I recently came across this quote from Kirkpatrick Sale’s 1980 book Human Scale and it succinctly relates a fundamental truth about the purpose of cities.
Cities are meant to stop traffic. That is their point. That is why they are there. That is why traders put outposts there, merchants put shops there, hoteliers erected inns there. That is why factories locate there, why warehouses, assembly plants and distribution centers are established there. That is why people settle and cultural institutions grow there. No one wants to operate in a place that people are just passing through; everyone wants to settle where people will stop, and rest, and look around, and talk, and buy, and share.
Cities, in short, should be an end, not a means. Rationally one wants to have traffic stop there, not go through, one wants movement within it to be slow, not fast.
Sale goes on to list four ways in which cities should think about slowing traffic down:
- Cities should not try to move people to facilities but provide facilities where the people are.
- Cities should be small enough so that inter-community trips, when necessary, could be managed either on foot, by bike, or with some simple subway or trolley system.
- Cities should attempt to slow down the flow of traffic, particularly with plenty of squares and plazas and parks, places where wheeled vehicles are forced to halt, endpoints that invite stopping and resting.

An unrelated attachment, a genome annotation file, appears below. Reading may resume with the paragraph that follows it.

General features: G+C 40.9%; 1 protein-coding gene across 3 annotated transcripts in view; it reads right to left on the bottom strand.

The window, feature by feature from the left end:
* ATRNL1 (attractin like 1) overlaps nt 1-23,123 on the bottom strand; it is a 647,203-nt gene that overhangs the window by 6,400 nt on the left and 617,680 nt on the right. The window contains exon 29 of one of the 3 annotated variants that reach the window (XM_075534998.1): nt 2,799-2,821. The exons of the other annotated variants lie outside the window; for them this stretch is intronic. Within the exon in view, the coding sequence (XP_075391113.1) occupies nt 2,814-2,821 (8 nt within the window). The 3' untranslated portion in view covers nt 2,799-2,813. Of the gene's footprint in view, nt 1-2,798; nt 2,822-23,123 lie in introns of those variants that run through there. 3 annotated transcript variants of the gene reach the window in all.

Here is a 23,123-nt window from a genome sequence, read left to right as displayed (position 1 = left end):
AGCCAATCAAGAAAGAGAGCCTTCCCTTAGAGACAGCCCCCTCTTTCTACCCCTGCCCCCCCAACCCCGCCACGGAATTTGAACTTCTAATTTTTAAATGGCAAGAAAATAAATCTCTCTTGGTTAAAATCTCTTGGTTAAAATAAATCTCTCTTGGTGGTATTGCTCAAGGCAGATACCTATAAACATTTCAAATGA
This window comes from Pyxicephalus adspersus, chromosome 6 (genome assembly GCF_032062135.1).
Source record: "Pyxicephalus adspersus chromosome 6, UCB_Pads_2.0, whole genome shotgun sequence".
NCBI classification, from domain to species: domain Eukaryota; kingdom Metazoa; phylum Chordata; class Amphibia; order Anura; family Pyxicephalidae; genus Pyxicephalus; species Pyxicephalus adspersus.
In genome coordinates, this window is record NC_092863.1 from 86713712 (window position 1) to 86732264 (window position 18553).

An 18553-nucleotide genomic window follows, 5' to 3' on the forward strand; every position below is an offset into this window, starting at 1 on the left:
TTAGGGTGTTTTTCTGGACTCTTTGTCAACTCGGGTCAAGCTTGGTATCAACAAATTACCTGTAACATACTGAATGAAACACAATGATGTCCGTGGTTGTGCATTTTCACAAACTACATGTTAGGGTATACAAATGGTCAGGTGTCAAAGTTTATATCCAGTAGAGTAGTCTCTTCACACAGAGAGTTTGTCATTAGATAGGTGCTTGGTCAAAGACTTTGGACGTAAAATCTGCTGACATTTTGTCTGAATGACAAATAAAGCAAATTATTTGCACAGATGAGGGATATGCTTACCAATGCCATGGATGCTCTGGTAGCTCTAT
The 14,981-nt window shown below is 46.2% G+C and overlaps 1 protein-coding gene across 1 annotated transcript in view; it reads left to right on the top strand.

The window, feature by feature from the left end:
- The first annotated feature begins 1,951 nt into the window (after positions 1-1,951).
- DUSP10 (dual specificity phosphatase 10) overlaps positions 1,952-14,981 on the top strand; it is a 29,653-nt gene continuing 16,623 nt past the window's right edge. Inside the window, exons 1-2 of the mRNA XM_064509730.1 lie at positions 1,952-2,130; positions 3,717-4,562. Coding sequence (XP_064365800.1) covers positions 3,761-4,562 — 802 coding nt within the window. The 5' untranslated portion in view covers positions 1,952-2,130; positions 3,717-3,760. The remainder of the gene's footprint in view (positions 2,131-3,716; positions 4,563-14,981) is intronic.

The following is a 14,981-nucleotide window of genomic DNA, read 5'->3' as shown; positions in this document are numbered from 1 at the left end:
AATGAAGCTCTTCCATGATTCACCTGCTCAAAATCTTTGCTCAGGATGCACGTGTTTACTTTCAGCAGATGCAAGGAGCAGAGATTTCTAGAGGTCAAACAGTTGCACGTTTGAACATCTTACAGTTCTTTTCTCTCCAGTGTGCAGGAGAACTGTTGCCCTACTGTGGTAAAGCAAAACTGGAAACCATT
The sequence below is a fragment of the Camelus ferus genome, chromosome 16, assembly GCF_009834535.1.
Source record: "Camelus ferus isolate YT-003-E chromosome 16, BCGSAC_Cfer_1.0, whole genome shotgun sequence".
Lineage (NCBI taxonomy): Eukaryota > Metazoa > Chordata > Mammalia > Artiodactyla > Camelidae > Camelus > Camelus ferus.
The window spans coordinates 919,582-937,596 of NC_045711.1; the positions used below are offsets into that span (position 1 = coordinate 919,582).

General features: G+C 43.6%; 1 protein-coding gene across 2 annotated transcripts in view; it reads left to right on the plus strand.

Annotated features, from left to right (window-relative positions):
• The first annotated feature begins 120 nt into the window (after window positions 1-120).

- Cities should try to bring home and workplace back together.
Update: Some alert readers let me know that Kirkpatrick Sale is a left-wing secessionist, which has brought him and his various organizations into contact & cooperation with racist hate groups and white supremacist organizations. I’m not going to link to it, but he’s written some stuff recently about how the Confederacy and slavery weren’t so bad (with tired arguments like white slave owners treating their slaves well) for an organization dedicated to exploring the “Southern tradition”. The white Southern tradition, mind you — there are no black voices or faces represented on their site as far as I can tell. I will leave it as an exercise for the reader as to whether that changes how you feel about his views on how to fix cities.1 (thx, edward & @paulbeard)
For me, it does. It’s fine to advocate for more bike transportation & workplaces close to home, but cities can accomplish that in a way that takes into account lower income communities (which in American cities are often made up of PoC and immigrants) or not. Everyone who lives in the West Village working close to their house and being able to walk to the store is fine — and perhaps if you’re Sale, you’d say “mission accomplished” — but if the restaurant busboys, teachers, shop clerks, dry cleaners, store owners, plumbers, firefighters, and all the other people that make that neighborhood actually function can’t afford to live anywhere close to the neighborhood and are still spending hours every day commuting on the subway to & from Queens, the Bronx, or Brooklyn, I would argue you really haven’t solved, or even begun to solve, the problem of moving home and workplace closer together.↩